May 20, 2020

Apple seeks to grow in China with a new promotional campaign

Apple Pay China
Catherine Rowell
2 min
Apple seeks to grow in China with a new promotional campaign

With many companies struggling to tap into the Chinese market, even technology giants such as Apple are no exception. To tempt Chinese consumers from utilising its services, Apple is now promoting Apple Pay by providing 50 percent off for consumers who will utilise the technology.

From today until the 24th July, Apple will be enabling the promotion to gain some headway, and will go up against Alibaba (Alipay) and Tencent Holdings (WeChat Pay) across mainland China. With Alipay and WeChat dominating over 90 percent of the mobile payment market, the deal is sure to turn heads.

Launching in China in February 2016, this is the largest promotion Apple has placed in China regarding its Apple Pay services, with consumers able to gain up to 50 times the number of reward points ordinarily allocated. However, with Apple Pay only available through the use of Apple products, it will be interesting to see how the promotion will enable further growth. In the first quarter, “Apple shipped 9.6 million iPhones in China, down 26.7 percent from the same period a year earlier,” according to thisisinsider.

The mobile payment market in China is worth approximately $6 trillion, a lucrative market for Apple to gain increased ground and gain further market share. The promotion encompasses a number of supermarkets and restaurants, online retailers and nearly 30 walk-in stores.

Over 15 Chinese banks are even involved in Apple’s venture, and are also offering 50 times the reward points through Apple Pay.

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Jun 7, 2021

Business Chief Legend: Ho Ching, CEO of Temasek

3 min
Singaporean Ho Ching created the largest listed defence engineering company in Asia, before leading Singapore’s sovereign wealth fund to global success

Ask Singaporeans who Ho Ching is, and the majority will answer the ‘wife of Prime Minister Lee Hsien Loong’. And that’s certainly true. However, she’s also the CEO of Temasek Holdings, Singapore’s sovereign wealth fund, and one of the world’s largest investment companies.

Well, she is until October 1, 2021, as she recently announced she would be retiring following 16 years as CEO of the investment giant.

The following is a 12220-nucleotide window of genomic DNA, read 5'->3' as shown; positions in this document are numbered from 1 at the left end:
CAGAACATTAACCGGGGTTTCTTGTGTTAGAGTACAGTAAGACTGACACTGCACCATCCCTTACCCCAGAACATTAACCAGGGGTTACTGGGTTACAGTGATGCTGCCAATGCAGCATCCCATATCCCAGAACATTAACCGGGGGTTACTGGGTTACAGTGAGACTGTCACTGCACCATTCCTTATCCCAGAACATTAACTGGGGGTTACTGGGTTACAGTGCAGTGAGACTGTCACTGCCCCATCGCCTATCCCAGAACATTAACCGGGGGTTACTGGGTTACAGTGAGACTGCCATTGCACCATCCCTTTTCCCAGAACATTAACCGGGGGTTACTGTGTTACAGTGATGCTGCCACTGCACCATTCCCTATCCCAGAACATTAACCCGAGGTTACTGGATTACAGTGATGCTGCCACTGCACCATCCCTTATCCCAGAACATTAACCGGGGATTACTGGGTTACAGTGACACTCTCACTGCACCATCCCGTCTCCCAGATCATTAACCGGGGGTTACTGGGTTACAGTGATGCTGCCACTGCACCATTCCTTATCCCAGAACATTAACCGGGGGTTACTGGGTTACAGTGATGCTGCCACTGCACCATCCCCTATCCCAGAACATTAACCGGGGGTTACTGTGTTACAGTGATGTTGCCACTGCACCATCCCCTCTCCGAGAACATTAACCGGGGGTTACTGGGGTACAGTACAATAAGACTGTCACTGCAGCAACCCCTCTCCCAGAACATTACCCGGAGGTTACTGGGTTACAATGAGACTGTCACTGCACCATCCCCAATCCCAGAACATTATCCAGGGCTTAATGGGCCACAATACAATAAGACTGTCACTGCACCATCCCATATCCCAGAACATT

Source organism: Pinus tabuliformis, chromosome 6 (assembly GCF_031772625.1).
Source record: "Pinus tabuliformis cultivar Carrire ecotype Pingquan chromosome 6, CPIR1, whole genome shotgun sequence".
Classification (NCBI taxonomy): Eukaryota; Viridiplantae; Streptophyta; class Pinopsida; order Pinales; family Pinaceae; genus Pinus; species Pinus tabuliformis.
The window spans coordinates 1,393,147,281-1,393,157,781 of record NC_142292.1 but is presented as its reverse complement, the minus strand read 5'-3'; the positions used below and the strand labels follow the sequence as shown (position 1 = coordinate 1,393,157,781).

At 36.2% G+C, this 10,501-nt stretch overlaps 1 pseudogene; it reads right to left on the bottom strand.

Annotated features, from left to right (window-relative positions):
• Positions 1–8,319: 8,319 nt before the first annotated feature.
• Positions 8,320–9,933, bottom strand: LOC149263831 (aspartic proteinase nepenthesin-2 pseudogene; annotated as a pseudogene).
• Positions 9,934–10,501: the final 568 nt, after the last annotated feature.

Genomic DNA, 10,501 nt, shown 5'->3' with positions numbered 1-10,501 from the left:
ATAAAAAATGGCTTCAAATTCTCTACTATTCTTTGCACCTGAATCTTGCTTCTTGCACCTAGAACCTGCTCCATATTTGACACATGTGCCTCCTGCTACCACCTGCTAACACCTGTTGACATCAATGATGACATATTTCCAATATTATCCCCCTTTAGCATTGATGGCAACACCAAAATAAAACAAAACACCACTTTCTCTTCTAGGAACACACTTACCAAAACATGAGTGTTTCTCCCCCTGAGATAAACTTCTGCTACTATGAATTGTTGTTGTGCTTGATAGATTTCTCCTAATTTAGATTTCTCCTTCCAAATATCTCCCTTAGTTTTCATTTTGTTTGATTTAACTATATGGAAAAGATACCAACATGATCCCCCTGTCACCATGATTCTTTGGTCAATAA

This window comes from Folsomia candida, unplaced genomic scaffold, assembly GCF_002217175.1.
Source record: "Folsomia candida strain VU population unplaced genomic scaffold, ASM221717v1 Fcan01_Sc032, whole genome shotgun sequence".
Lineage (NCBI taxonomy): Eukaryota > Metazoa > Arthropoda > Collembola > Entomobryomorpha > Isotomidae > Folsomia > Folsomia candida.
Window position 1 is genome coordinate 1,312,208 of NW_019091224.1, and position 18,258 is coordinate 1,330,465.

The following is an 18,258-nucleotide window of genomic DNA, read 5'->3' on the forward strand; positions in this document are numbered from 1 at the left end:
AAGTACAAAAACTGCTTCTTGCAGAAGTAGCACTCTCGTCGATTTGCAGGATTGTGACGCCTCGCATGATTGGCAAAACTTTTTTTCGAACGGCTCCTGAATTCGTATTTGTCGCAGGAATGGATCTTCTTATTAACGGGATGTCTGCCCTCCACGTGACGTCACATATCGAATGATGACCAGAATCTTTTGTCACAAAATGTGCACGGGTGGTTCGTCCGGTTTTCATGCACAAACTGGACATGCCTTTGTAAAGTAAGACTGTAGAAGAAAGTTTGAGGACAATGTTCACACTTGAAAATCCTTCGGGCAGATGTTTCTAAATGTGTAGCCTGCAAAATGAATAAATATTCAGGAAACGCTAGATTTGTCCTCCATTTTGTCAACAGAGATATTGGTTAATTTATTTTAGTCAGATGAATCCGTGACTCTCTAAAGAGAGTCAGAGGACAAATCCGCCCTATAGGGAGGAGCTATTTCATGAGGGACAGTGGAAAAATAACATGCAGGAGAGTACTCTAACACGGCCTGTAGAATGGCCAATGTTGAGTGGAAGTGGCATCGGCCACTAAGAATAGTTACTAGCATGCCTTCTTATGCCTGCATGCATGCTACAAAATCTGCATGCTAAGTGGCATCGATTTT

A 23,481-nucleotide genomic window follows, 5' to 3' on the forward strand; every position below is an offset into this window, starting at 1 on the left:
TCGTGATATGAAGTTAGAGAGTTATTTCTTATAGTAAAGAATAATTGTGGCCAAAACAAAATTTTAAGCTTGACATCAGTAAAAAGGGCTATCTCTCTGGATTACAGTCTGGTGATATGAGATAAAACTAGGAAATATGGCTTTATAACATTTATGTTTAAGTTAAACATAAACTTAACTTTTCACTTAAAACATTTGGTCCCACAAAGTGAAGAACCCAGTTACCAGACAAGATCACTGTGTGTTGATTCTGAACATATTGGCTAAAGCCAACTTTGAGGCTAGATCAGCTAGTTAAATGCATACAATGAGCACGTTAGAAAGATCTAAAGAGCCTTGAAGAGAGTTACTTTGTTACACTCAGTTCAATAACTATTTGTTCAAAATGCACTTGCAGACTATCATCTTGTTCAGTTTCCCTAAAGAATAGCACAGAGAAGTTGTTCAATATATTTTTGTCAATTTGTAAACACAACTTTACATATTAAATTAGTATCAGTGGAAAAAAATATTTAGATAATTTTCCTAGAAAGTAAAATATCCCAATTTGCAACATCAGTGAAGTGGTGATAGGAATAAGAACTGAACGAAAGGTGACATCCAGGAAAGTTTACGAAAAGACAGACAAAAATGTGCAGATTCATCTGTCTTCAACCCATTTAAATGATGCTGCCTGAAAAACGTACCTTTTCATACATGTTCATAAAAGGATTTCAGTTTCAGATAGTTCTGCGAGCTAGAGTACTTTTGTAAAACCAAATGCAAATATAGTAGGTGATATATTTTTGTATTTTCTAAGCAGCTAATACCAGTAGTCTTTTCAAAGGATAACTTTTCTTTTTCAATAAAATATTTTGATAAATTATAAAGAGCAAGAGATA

Since taking the reins in 2004, two years after joining Temasek as Executive Director, Ho has gradually transformed what was an investment firm wholly owned by Singapore’s Government into an active investor worldwide, splashing out on sectors like life sciences and tech, expanding its physical footprint with 11 offices worldwide (from London to Mumbai to San Francisco) and delivering growth of US$120 billion between 2010-2020.

Described by Temasek chairman Lim Boon Heng as having taken “bold steps to open new pathways in finding the character of the organisations”, Ho is credited with building Temasek’s international portfolio, with China recently surpassing Singapore for the first time.

As global a footprint as Ho may have however, she has her feet firmly planted on Singapore soil and is committed to this tiny city-state where she was not only educated (excluding a year at Stanford) but has remained throughout her long and illustrious career – first as an engineer at the Ministry of Defence in 1976, where she met her husband, and most notably as CEO of Singapore Technologies, where she spent a decade, and where she is credited with repositioning and growing the group into the largest listed defence engineering company in Asia.

It’s little wonder Ho has featured on Forbes’ annual World’s Most Powerful Women list for the past 16 years, in 2007 as the third most powerful woman in business outside the US, and in 2020 at #30 worldwide.

But it’s not all business. Ho has a strong track record in Singapore public service, serving as chairman of the Singapore Institute of Standards and Industrial Research and as deputy chairman of the Economic Development Board; and is a committed philanthropist with a focus on learning difficulties and healthcare.

As the pandemic kicked off, she not only led active investments in technology and life sciences, with German COVID-19 vaccine developer BioNTech among the most recent additions to Temasek’s portfolio, but through the Temasek Foundation – the firm’s philanthropic arm which supports vulnerable groups close to Ho’s heart, handed out hand sanitiser and face masks.

So, you would be forgiven for thinking that at age 68, Ho might simply relax. But in March 2021, just as she announced her retirement from Temasek, Ho joined the Board of Directors of Wellcome Leap, a US-based non-profit organisation that’s dedicated to accelerating innovations in global health. Not ready to put her firmly grounded feet up yet it seems.


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